Using suppression and detection devices to steer CFD fire forecast simulationsRevista : Fire Safety Journal
Volumen : 91
Páginas : 284-290
Tipo de publicación : ISI Ir a publicación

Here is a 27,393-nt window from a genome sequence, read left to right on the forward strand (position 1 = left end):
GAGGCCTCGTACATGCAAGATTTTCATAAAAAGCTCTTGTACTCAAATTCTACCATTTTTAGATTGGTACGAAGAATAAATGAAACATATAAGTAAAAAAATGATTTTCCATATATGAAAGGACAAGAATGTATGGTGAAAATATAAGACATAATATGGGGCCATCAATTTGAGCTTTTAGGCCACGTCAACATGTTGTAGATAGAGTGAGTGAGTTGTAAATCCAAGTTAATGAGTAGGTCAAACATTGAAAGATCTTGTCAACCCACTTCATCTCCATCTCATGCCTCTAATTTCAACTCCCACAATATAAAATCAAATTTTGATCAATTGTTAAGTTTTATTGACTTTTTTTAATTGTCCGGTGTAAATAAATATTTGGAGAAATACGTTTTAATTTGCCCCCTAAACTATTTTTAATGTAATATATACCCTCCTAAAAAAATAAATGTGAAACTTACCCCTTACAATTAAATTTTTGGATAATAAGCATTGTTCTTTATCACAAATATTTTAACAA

Firefighters would greatly benefit from a technology based on predictive fire simulations, able to assist their decision making process. For those simulations to be useful, they need a certain degree of precision andresolution that can only be provided by CFD type fire models. But CFD simulations typically take large periods of time to complete, and their results would thus not be available in time to be of use during an emergency. Due to the high complexity of fire spread dynamics that arises from the interaction between solid and gas phase and the corresponding physical-chemical processes (e.g. pyrolysis), the spread of the fire cannot be predicted from first principles in real-time using contemporary computers, and has to be given as parameters to the model. Data can be incorporated into the model to characterise the fire, but only a limited range of measurements are recorded in current buildings. While it might be possible that buildings of the future incorporate a higher density of sensors than contemporary buildings, it is likely that emergency response systems will have access only to conventional data such as smoke detectors and sprinkler activation time for the foreseeable future. In this study the use of conventional detection and suppression devices for the estimation of fire characteristics bymeans of an inverse modelling framework is explored. Additionally to the growth rate of the fire, the location of the fire origin is successfully estimated. Inverse CFD modelling and tangent linearisation is used to assimilate the data. The nature of the incoming data is consistent with current detection and suppression devices, in such that only a time of activation is recorded and fed into the model. It is shown that the growth rate of the fire and the location of its origin can be correctly and efficiently estimated using sprinkler and smoke detector activationtime only. It is further shown that the estimated spread rate is not sensitive to fire origin location.